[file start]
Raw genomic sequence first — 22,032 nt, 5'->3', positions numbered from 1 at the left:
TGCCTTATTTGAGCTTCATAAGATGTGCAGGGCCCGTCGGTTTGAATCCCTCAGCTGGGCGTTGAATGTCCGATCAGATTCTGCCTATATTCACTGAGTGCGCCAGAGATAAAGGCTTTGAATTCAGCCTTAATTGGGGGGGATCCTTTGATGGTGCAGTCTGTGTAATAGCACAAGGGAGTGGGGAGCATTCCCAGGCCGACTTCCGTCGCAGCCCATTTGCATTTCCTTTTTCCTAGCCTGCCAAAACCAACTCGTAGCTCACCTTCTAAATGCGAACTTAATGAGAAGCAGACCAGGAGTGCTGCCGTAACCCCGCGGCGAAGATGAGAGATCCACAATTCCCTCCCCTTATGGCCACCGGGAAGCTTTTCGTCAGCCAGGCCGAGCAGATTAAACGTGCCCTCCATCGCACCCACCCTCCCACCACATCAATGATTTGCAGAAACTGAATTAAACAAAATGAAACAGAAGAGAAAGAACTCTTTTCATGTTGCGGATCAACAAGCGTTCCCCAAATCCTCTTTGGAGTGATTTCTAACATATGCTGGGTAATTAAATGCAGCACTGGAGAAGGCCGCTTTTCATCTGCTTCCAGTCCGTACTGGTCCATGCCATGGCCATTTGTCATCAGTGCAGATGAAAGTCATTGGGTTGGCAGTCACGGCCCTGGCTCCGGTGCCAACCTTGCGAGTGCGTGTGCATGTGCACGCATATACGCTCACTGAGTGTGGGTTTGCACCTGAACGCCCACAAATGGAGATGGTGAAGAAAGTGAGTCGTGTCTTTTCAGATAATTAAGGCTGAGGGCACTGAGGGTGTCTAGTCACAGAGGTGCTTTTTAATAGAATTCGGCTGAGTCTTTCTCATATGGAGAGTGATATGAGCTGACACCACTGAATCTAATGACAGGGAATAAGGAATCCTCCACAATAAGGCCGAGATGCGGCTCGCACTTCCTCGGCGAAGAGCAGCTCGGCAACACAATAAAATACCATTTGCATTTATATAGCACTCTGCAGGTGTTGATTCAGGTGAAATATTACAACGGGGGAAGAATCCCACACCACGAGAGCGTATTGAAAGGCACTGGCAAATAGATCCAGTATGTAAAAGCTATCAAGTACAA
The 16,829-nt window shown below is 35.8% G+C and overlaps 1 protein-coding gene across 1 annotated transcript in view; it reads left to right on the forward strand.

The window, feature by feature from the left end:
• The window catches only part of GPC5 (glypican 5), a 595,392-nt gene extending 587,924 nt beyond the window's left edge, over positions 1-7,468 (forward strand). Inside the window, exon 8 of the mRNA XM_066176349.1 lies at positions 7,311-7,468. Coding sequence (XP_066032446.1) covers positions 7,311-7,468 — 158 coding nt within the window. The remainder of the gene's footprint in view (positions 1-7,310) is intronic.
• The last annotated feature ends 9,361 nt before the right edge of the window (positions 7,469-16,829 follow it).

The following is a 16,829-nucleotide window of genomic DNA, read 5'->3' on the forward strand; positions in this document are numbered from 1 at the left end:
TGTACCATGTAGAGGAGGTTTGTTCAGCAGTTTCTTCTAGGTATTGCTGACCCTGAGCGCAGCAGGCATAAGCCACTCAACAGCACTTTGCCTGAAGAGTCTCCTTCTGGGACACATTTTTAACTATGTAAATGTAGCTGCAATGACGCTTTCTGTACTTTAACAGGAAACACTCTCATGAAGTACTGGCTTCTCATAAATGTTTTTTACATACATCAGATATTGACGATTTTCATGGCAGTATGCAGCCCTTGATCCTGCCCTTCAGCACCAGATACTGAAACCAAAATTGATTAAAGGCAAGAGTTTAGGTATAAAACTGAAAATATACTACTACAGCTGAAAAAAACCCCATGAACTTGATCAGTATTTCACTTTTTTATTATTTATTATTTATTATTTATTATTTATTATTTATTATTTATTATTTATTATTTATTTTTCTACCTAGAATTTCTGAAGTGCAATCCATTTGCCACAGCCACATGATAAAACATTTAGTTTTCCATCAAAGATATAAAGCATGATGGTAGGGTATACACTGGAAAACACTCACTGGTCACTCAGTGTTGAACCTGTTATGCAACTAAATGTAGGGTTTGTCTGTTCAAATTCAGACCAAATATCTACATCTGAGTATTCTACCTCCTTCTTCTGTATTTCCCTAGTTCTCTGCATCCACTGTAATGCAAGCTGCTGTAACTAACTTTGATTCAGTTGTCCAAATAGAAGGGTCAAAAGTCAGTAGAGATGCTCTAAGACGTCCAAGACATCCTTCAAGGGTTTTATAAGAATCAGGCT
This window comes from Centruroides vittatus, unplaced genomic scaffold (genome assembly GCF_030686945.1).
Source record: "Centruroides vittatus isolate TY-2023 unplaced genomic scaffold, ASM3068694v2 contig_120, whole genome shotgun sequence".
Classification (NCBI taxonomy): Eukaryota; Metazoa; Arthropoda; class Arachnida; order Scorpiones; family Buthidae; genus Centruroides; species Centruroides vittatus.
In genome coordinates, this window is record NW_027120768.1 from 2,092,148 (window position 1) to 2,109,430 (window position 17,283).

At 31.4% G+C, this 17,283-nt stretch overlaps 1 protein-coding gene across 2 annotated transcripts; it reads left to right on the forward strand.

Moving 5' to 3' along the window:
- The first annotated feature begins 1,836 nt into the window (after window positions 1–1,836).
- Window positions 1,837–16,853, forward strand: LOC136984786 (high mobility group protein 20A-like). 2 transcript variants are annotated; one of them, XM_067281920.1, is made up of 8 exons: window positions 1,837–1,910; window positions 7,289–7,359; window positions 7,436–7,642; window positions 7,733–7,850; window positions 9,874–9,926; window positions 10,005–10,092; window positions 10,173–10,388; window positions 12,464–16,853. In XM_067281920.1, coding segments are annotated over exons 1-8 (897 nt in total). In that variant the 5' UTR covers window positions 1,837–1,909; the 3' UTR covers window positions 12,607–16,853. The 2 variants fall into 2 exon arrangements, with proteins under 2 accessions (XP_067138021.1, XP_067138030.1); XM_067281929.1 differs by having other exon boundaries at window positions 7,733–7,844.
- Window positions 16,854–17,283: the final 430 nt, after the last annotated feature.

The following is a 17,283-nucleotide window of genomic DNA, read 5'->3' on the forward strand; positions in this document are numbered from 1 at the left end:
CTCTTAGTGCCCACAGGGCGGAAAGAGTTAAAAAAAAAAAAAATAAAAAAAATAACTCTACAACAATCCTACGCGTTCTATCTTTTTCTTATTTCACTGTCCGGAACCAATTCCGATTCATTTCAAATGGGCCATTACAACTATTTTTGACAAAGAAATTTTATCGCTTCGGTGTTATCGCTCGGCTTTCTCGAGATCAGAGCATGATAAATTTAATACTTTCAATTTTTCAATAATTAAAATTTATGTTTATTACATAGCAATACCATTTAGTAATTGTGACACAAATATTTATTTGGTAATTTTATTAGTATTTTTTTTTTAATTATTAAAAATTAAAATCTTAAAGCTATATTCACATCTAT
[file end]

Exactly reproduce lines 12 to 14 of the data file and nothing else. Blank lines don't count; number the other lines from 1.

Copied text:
In genome coordinates, this window is record NW_027120768.1 from 2,092,148 (window position 1) to 2,109,430 (window position 17,283).

At 31.4% G+C, this 17,283-nt stretch overlaps 1 protein-coding gene across 2 annotated transcripts; it reads left to right on the forward strand.

Moving 5' to 3' along the window: